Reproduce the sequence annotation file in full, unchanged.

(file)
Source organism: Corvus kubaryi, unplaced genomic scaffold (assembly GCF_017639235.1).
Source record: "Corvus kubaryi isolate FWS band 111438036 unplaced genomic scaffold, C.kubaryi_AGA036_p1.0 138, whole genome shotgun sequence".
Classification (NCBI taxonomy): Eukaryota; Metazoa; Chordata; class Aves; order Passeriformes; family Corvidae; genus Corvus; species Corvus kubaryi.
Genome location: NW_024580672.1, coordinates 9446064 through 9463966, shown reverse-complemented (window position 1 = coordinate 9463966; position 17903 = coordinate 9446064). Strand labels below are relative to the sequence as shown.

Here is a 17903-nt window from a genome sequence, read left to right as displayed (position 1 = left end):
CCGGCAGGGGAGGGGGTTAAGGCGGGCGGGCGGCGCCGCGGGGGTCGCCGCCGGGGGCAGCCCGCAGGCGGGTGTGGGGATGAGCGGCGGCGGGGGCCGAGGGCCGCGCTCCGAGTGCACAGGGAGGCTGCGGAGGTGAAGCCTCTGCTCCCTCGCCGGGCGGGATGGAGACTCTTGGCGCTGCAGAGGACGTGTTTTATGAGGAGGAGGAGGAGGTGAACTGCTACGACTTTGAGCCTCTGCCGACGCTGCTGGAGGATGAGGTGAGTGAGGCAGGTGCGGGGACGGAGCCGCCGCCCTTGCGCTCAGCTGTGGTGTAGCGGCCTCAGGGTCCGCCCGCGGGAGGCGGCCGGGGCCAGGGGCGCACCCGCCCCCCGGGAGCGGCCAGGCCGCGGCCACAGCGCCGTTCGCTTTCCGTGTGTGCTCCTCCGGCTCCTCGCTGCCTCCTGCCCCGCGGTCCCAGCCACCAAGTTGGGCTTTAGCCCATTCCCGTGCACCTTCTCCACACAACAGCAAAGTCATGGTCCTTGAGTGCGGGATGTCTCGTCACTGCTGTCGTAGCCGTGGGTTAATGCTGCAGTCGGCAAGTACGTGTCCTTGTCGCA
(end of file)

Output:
Source organism: Corvus kubaryi, unplaced genomic scaffold (assembly GCF_017639235.1).
Source record: "Corvus kubaryi isolate FWS band 111438036 unplaced genomic scaffold, C.kubaryi_AGA036_p1.0 138, whole genome shotgun sequence".
Classification (NCBI taxonomy): Eukaryota; Metazoa; Chordata; class Aves; order Passeriformes; family Corvidae; genus Corvus; species Corvus kubaryi.
Genome location: NW_024580672.1, coordinates 9446064 through 9463966, shown reverse-complemented (window position 1 = coordinate 9463966; position 17903 = coordinate 9446064). Strand labels below are relative to the sequence as shown.

Here is a 17903-nt window from a genome sequence, read left to right as displayed (position 1 = left end):
CCGGCAGGGGAGGGGGTTAAGGCGGGCGGGCGGCGCCGCGGGGGTCGCCGCCGGGGGCAGCCCGCAGGCGGGTGTGGGGATGAGCGGCGGCGGGGGCCGAGGGCCGCGCTCCGAGTGCACAGGGAGGCTGCGGAGGTGAAGCCTCTGCTCCCTCGCCGGGCGGGATGGAGACTCTTGGCGCTGCAGAGGACGTGTTTTATGAGGAGGAGGAGGAGGTGAACTGCTACGACTTTGAGCCTCTGCCGACGCTGCTGGAGGATGAGGTGAGTGAGGCAGGTGCGGGGACGGAGCCGCCGCCCTTGCGCTCAGCTGTGGTGTAGCGGCCTCAGGGTCCGCCCGCGGGAGGCGGCCGGGGCCAGGGGCGCACCCGCCCCCCGGGAGCGGCCAGGCCGCGGCCACAGCGCCGTTCGCTTTCCGTGTGTGCTCCTCCGGCTCCTCGCTGCCTCCTGCCCCGCGGTCCCAGCCACCAAGTTGGGCTTTAGCCCATTCCCGTGCACCTTCTCCACACAACAGCAAAGTCATGGTCCTTGAGTGCGGGATGTCTCGTCACTGCTGTCGTAGCCGTGGGTTAATGCTGCAGTCGGCAAGTACGTGTCCTTGTCGCA